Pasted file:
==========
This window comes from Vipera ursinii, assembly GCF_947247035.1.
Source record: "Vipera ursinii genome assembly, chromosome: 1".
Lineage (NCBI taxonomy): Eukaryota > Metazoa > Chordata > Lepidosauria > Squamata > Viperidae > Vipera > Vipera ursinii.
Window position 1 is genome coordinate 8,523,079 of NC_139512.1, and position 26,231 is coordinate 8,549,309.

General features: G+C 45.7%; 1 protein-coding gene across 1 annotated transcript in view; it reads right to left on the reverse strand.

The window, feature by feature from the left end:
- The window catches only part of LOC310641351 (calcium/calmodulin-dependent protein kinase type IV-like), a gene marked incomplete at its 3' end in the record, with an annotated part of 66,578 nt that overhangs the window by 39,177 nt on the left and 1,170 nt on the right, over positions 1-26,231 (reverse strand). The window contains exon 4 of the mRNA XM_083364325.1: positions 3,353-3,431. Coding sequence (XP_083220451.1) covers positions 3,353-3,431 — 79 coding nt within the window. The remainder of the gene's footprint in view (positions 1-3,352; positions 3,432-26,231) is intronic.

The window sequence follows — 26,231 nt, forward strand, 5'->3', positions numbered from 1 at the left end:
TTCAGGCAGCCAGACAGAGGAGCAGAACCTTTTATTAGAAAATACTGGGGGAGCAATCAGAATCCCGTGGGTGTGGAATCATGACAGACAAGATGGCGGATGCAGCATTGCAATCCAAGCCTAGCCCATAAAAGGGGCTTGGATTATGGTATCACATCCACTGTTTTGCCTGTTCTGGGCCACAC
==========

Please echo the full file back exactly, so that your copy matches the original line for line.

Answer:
This window comes from Vipera ursinii, assembly GCF_947247035.1.
Source record: "Vipera ursinii genome assembly, chromosome: 1".
Lineage (NCBI taxonomy): Eukaryota > Metazoa > Chordata > Lepidosauria > Squamata > Viperidae > Vipera > Vipera ursinii.
Window position 1 is genome coordinate 8,523,079 of NC_139512.1, and position 26,231 is coordinate 8,549,309.

General features: G+C 45.7%; 1 protein-coding gene across 1 annotated transcript in view; it reads right to left on the reverse strand.

The window, feature by feature from the left end:
- The window catches only part of LOC310641351 (calcium/calmodulin-dependent protein kinase type IV-like), a gene marked incomplete at its 3' end in the record, with an annotated part of 66,578 nt that overhangs the window by 39,177 nt on the left and 1,170 nt on the right, over positions 1-26,231 (reverse strand). The window contains exon 4 of the mRNA XM_083364325.1: positions 3,353-3,431. Coding sequence (XP_083220451.1) covers positions 3,353-3,431 — 79 coding nt within the window. The remainder of the gene's footprint in view (positions 1-3,352; positions 3,432-26,231) is intronic.

The window sequence follows — 26,231 nt, forward strand, 5'->3', positions numbered from 1 at the left end:
TTCAGGCAGCCAGACAGAGGAGCAGAACCTTTTATTAGAAAATACTGGGGGAGCAATCAGAATCCCGTGGGTGTGGAATCATGACAGACAAGATGGCGGATGCAGCATTGCAATCCAAGCCTAGCCCATAAAAGGGGCTTGGATTATGGTATCACATCCACTGTTTTGCCTGTTCTGGGCCACAC